2. History.—Biblical tradition, too, has recognized the Philistines as immigrants from Caphtor (Amos ix. 7). They appear in the pre-Mosaic age (Gen. xxi. 32, 34, xxvi.), at the Exodus of the Israelites (Ex. xiii. 17, xv. 14), and the invasion of Palestine. They are represented as a confederation of five cities (Ashdod, Asealon [Ashkelon], Ekron, Gath and Gaza) which remained unconquered (Joshua xiii. 2 seq., Judges iii. 3; contrast Joshua xv. 45-47, xix. 43). The institution of the Hebrew monarchy (c. 1000 B.C.) follows upon periods of Philistine oppression (Judges iii. 31, x. 7, 11, xiii. 1-5; see Samson; Eli; Samuel; Saul; David). The subjugation of them is ascribed to Samuel (1 Sam. vii. 13), Saul (xiv. 47), and David (2 Sam. viii. 1; for Solomon see 1 Kings x. 20); but they evidently recovered their independence, and we find that twice within a short time the northern Israelites laid siege to the border fortress of Gibbethon (1 Kings xv. 27, xvi. 15). Although this place has not been identified, it is mentioned in a list of Danite cities with Aijalon, Ekron, Eltekeh and Timnah (Joshua xix. 44, xxi. 23), names of importance for the history. Somewhat later the evidence becomes fuller, and much valuable light is thrown upon the part which the Philistine coast played in the political history of Palestine. Gaza, the most southerly and famous of the Philistine towns, was the terminus of the great caravan-route from Edom and south Arabia, with whose Bedouin it was generally on good terms. It was “the outpost of Africa, the door of Asia” (G. A. Smith), the stepping-off point for the invasion of Egypt, and the fortress which, next in importance to Lachish, barred the maritime road to Phoenicia and Syria.[3] It is necessary to realize Gaza’s position and its links with trading centres, since conditions in the comparatively small and half-desert land of Judah depended essentially upon its relations with the Edomites and Arabian tribes on the south-east and with the Philistines on the west.[4] Jehoshaphat’s supremacy over Philistines and Arabians (2 Chron. xvii. 11, partly implied in 1 Kings xxii. 47) is followed by the revolt of Libnah (near Lachish) and Edom against his son Jehoram (2 Kings viii. 20, 22). The book of Chronicles mentions Philistines and Arabians, and knows of a previous warning by a prophet of Mareshah (east of Lachish; 2 Chron. xx. 37, xxi. 16). In like manner, the conquests of Uzziah over Edom and allied tribes (2 Kings xiv. 22, see 2 Chron. xxvi. 7) and over Gath, Ashdod and Jabneh (ibid. v. 6) find their sequel in the alliance of Samaria and Damascus against Ahaz, when Edom recovered its independence (so read for “Syria” in 2 Kings xvi. 6), and the Philistines attacked Beth-shemesh, Aijalon, Timnath, &c. (2 Chron. xxviii. 17 seq.).[5] These notices at least represent natural conditions, and the Assyrian inscriptions now are our authority. Tiglath-pileser IV. (734 B.C.) marched down and seized Gaza, removing its gods and goods. Its king Hanun had fled to Muṣri, but was pursued and captured; Ascalon, Judah and Edom appear in a list of tributaries. Muṣri was entrusted to the care of the Arabian Idibi’il (of the desert district), but continued to support anti-Assyrian leagues (see Hoshea), and again in 720 (two years after the fall of Samaria) was in alliance with Gaza and north Palestine. Assyria under Sargon defeated the southern confederation at Rapiḥi (Raphia on the border of Egypt) and captured Hanun; the significance of the victory is evident from the submission of the queen of Aribi (Arabia), the Sabaean Itamara, and Muṣri. This Muṣri appears to have been a district outside the limits of Egypt proper, and although tribes of the Delta may well have been concerned, its relations to Philistia agree with the independent biblical account of the part played previously by Edom and Arabian tribes (see Mizraim). But the disturbances continued, and although desert tribes were removed and settled in Samaria in 715, Muṣri and Philistia were soon in arms again. Ashdod (see Isa. xx.) and Gath were taken and sacked, the people removed, and fresh colonies were introduced. Judah, Edom and Moab were also involved, but submitted (711 B.C.). Scarcely ten years passed and the whole of Palestine and Syria was again torn with intrigues. Sennacherib (Sargon’s successor in 705) marched to the land of the “Hittites,” traversed the coast and, descending from Sidon, took Jaffa, Beth-dagon, Beneberak, Ekron and Timnah (all in the district ascribed to the southern Dan). At Eltekeh (also in Dan) the allies were defeated. Farther south came the turn of Ascalon, Lachish and Libnah; Judah under Hezekiah suffered severely, and its western cities were transferred to the faithful vassals of Ekron, Ashdod and Gaza. The immediate subsequent events are obscure (see further Hezekiah). In the 7th century Gaza, Ascalon, Ashdod and Ekron were Assyrian vassals, together with Judah, Moab and Edom—in all, twenty-two kings of the “Hittites”—and the discovery of Assyrian contract-tablets at Gezer (c. 650) may indicate the presence of Assyrian garrisons. But as the Assyrian power declined Egyptian monarchs formed plans of aggrandizement. Herodotus mentions the Scythian invasion and sack of the temple of Aphrodite Urania (Astarte) at Ascalon, also the prolonged siege of Ashdod by Psammetichus, and the occupation of Kadytis (? Gaza) by Necho (i. 105, ii. 157 sqq., iii. 5). But the Babylonian Empire followed upon traditional lines and thrust back Egypt, and Nabonidus (553 B.C.) claims his vassals as far as Gaza. The Persians took over the realm of their predecessors, and Gaza grew in importance as a seat of international commerce. Nehemiah speaks not of Philistines, but of Ashdodites (iv. 7), speaking an “Ashdodite” dialect (xiii. 24); just as Strabo regards the Jews, the Idumaeans, the Gazans and the Ashdodites as four cognate peoples having the common characteristic of combining agriculture with commerce. In southern Philistia at least, Arabian immigration became more pronounced. In the time of Cambyses Arabs were settled at Jenysos south of Gaza (Herod. iii. 5), and when Alexander marched upon Egypt, Gaza with its army of Arabs and Persians offered a strenuous resistance. Recent discoveries near Tell Sandaḥannah (or Mareshah) have revealed the presence of North Arabian (Edomite) names about the 2nd century B.C.[6] On the history of the district see further Jews; Maccabees; Palestine.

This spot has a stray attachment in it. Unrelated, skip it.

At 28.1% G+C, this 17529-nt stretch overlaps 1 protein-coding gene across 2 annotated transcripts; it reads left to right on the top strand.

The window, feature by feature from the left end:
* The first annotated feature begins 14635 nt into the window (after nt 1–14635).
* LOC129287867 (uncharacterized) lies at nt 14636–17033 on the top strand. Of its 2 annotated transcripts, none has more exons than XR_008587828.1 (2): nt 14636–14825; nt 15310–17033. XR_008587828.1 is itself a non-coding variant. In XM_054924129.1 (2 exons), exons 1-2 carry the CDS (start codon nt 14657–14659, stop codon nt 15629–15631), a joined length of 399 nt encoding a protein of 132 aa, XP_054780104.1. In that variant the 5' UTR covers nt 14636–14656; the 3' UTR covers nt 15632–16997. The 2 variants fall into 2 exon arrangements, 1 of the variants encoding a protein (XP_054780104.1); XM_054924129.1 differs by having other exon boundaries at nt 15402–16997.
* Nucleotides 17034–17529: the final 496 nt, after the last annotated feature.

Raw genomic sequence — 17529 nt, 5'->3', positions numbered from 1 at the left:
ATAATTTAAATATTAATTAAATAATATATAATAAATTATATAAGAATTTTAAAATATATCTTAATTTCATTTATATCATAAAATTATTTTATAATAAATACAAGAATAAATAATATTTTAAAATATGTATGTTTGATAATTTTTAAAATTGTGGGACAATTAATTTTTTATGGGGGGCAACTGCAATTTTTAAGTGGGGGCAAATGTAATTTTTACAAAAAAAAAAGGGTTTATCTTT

3. Philistine Traditions.—The interdependence of the south Palestinian peoples follows from geographical conditions which are unchangeable, and the fuller light thrown upon the last decades of the 8th century B.C. illuminates the more fragmentary evidence elsewhere.[7] Hence the two sieges of the Philistine Gibbethon by the Israelites (above) obviously have some significance for Judaean history, but the Judaean annals unfortunately afford no help (see Asa). Again, the Aramaean attack upon Israel by Hazael of Damascus leads to the capture of Gath (2 Kings xii. 17), and this, together with the statement that he took “the Philistine” from Jehoahaz of Israel (ibid. xiii. 22, Lucian’s recension), bears upon Judah, but the statements are isolated. Somewhat later, the Assyrian king Adad-nirari IV. claimed tribute from Edom, Philistia and Beth-Omri (the Israelite kingdom); the curious omission of Judah has suggested that it was then included with the second or third of these (see Jews, § 12). The Philistines naturally had a prominent place in popular tradition, and the story of Isaac and the Philistine Abimelech (Gen. xxvi., cf. xxi. 32) is of great interest for its unbiased representation of intercourse, enmity, alliance and covenant. But it is important to notice that a parallel story (xx.) is without this distinctively Philistine background, and this variation is significant. One account of the Israelite invasion conceived a conquest of earlier giant inhabitants (Anākīm) who survived in Gaza, Gath and Ashdod (Joshua xi. 21 seq., contrast xiii. 3), but were driven out from Hebron by Caleb (Joshua xv. 14, cf. Num. xiii. 22, 28). The Philistines themselves are called the remnant of the Anākīm (Jer. xlvii. 5, so the Septuagint), or as Caphtōrīm replace the earlier Avvim (Deut. ii. 23, see Joshua xiii. 3). Samuel’s great defeat of the Philistines leads to “peace between Israel and the Amorites” (1 Sam. vii. 14), and the migration of the Danites is placed after Samson’s conflicts with the Philistines (Judges xviii. seq.), or is due to the pressure of Amorites (i. 34). Even in David’s fights with the Philistines in Judah, Jerusalem is Jebusite, neighbouring non-Israelite cities are Hivite or Amorite (Joshua ix. 7, 2 Sam. xxi. 2), and his strange adversaries find a close parallel in the semi-mythical sons of Anak (2 Sam. xxi. 16, 18, 20, 22). This fluctuation, due partly to the different circles in which the biblical narratives took shape, and partly to definite reshaping of the traditions of the past, seriously complicates all attempts to combine the early history of Israel with the external evidence. The history of the Philistine district goes back long before the time of the Purasati (c. 1200 B.C.), and if the references to Philistines in pre-Mosaic times are treated as anachronisms, those which can be applied to the 12th-11th century do not at once acquire an historical value.[8] The references of the time of the Exodus, the Invasion and the “Judges”—whatever chronological scheme be adopted—must be taken in connexion with a careful examination of all the evidence. It is inherently not improbable that a recollection has been preserved of Philistine oppressions in the 11th century, but it is extremely difficult to sketch any adequate sequence of events, and among the conflicting traditions are situations equally applicable to later periods of hostility. Biblical history has presented its own views of the Israelite and Judaean monarchies; Israel has its enemies who come pouring forth from the south (1 Sam. xiii. 17, 18), while the founder of the Judaean dynasty has intimate relations with a Philistine king Achish (or Abimelech, Ps. xxxiv.), or, from another point of view, clears the district of a prehistoric race of giants. In the stories of Samson and Samuel, the Philistines are located in the maritime plain, whereas, in the oldest traceable account of Saul’s rise (apparently shortly before 1000 B.C.) they hold Israel (1 Sam ix. 16, xiii. 3 seq., 7, xiv. 1, 11, 21). But there is no historical continuity between the two situations, and the immediate prelude to the achievements of Saul and Jonathan is lost. The biblical evidence does not favour any continued Philistine domination since the time of Rameses III., who indeed, later in his reign, made an expedition, not against the Purasati, but into North Syria, and, as appears from the Papyrus Harris, restored Egyptian supremacy over Palestine and Syria. Upon the (incomplete) external evidence and upon a careful criticism of the biblical history of this period, and not upon any promiscuous combination of the two sources, must depend the value of the plausible though broad reconstructions which have been proposed.[9]